Originally published 1 June 2008. Last updated 9 Jan 2021. Quick dragon facts on Chinese, Western, and Middle-Eastern dragons, with a very brief history.
Quick Dragon Facts
Table of Contents
“Dragon Motif” | T.C. Chiu
1. Potent and prominent symbol of royalty and good luck.
2. Their breath is called “divine energy”.
3. Believed to rule the earth.
The four rulers:
· Celestial Dragon [t’ien-lung]
· Spiritual Dragon [shen-lung]
· Earth Dragon [ti-lung ]
· Underworld Dragon [fu-ts’ang lung]
4. Traditional Oriental dragon has 117 carp scales.
5. Bones and teeth were valued for their treatment of spirit disorders.
6. An Oriental dragon takes 3000 years to become a mature, real dragon.
7. All people in ancient China, including the Emperor, prostrated themselves before the image of a dragon.
8. The main difference between Eastern dragons: Chinese dragons have five claws, Japanese dragons three, and Korean dragons four.
9. The Japanese dragon Ryu, is a descendant of a primitive three-toed variety of Chinese dragon.
10. Yong is the most powerful Korean dragon. It protects the sky.
“The Glory of the Golden Dragon”
by Steve Simmons | art directed by Andrew Bill
© Holland Studio Craft Ltd.
1. Traditionally, a symbol of evil.
2. Often depicted with a bulky, definite lizard-shape.
3. Notoriously solitary.
4. The snake was at the core of Western dragon mythology.
5. Most dragons encountered in Europe were killed in a great battle [often involving valiant knights, heroes, and the so-fair maidens in distress].
6. The Peluda was an amphibious French dragon that was also known as the “shaggy beast”.
7. The word dragon can be traced to a Greek word meaning “sharp-sighted one”.
8. Gozon, a Mediterranean hero, had the words “Here lies the Dragon Slayer” on his tomb. It is said to have been the only tomb with the inscription.
9. The Celtic word Pendragon means “chief”.
10. Nidhogg, from Norse mythology, was destined to survive even the end of the world.
Hittite seal from 2500 B.C showing a dragon-slayer
1. Many were sea creatures that embodied the threat of chaos.
2. Tiamat and Apsu were closely regarded as being both sea serpents and oceans.
3. The slaying of Tiamat created the world we know today.
4. Ra, the sun god, had to voyage through the underworld every night. Apep would be waiting to attack.
5. One of the most famous Egyptian dragons could be Uraeus, found on the royal headdresses and crowns.
6. The Hittites recite the Illuyankas myth every New Year’s Day.
7. The Serpent in the Garden of Eden is frequently portrayed with the face of Lilith.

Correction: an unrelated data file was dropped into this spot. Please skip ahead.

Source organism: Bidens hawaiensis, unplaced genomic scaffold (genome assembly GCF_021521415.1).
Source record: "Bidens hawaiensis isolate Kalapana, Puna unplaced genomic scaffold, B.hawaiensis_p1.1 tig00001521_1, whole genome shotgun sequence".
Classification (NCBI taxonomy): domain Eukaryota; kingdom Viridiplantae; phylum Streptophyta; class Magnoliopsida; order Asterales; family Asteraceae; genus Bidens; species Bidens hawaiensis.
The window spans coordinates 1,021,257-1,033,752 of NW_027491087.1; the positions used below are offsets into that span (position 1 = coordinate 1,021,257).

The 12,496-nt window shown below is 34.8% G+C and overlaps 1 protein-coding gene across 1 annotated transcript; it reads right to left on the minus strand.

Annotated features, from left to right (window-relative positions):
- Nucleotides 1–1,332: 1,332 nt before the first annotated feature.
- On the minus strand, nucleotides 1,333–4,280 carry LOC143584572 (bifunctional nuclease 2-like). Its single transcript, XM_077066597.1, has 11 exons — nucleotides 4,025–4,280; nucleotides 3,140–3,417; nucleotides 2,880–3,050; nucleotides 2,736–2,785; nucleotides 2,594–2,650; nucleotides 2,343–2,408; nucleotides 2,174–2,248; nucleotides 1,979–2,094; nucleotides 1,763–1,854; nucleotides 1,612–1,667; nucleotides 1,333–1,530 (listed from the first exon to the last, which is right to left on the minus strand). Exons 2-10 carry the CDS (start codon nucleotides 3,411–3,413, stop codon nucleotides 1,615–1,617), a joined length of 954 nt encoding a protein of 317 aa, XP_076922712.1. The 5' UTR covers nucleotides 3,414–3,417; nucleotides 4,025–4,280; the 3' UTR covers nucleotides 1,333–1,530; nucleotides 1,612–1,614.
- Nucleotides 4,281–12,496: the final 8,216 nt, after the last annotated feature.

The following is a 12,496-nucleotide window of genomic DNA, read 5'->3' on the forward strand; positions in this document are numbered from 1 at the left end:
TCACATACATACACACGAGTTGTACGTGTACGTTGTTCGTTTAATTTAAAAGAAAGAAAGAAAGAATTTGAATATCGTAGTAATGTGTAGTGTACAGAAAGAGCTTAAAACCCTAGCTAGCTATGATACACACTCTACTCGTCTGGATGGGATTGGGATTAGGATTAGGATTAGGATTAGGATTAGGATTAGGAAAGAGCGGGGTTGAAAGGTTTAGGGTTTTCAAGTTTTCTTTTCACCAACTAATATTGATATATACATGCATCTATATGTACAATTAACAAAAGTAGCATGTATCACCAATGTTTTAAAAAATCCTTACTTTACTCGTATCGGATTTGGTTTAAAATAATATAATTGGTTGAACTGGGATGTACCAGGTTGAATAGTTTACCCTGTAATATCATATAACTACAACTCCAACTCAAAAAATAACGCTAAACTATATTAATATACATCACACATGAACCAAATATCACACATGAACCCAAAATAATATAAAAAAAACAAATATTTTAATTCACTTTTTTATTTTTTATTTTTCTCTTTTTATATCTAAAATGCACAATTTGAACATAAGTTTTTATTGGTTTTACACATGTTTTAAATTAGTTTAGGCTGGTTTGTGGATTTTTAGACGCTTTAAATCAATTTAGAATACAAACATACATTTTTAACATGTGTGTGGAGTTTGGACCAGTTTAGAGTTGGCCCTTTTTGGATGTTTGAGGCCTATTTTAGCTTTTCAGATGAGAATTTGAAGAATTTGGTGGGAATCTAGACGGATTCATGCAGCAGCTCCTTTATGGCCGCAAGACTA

8. Dragons made appropriate emblems for the stars mapped by Arabic astronomers.
9. The Ouroboros dragon perpetually has its tail in its mouth.
10. Marduk started off as a god of fertility, but eventually became the chief god of Babylon.
A very brief history of dragons. Transferred from the old website.
Expanding this post is on my to-do list.
Thanks to Sam Payton for suggesting this page’s construction many years ago.
The Universal Concept in Ancient Cultures
Dragon history is almost universal throughout the world’s ancient cultures. Societies throughout the world have records of the dragon. Might this point to the witnessing of these creatures during their lifetimes?
Dragon History & Dinosaurs
The dragons of legend are much like the great reptiles (dinosaurs), which inhabited the earth long before man is supposed to have appeared on earth.
Paleontology (the earth science that studies fossils) is relatively new. The concept of dinosaurs (giant lizards) only surfaced in its present form about 200 years ago. Before that, anyone who found a large fossilized bone assumed it came from an elephant, dragon or giant. “Science” was not attached to these finds.
In 1842, the English scientist Richard Owens suggested that the group of “newly discovered” animals be called “dinosaurs,” which he defined as “fearfully-great lizards.”
Dragon Brief History: An Overview of the Evidence
Where do the accounts of dragon history originate from? One can start with the Bible, the most widely published book in history. The word “dragon” in the Bible is used throughout the Old Testament, and most directly translates as “sea or land monsters.”
Dragon accounts from China, Europe, the Middle East, and ancient Latin America share similar accounts of dragons. Some cultures revered these creatures. In other cultures, it was a great honor to slay these creatures. Famous legends with this concept include those of Gilgamesh, Fafnir, and Beowulf.
Dragon history is revealed on numerous objects of ancient art around the world. They are featured on Babylonian landmarks, Roman mosaics, Asian pottery and royal robes, Egyptian shrouds and seals, Peruvian burial stones, Mayan sculptures, Aboriginal and Native American petroglyphs (carved rock drawings). That’s an impressive and astounding number of cultures.
Knox Wilson, “Dragon”, The World Book Encyclopedia, Vol. 5,
1973, pg. 265.)
Dragon History – Ancient Accounts:
Jess Chua has been webmistress of Dragonsinn since 1999.
She works in the online writing/editing field. She enjoys yoga, reading, and sketching.
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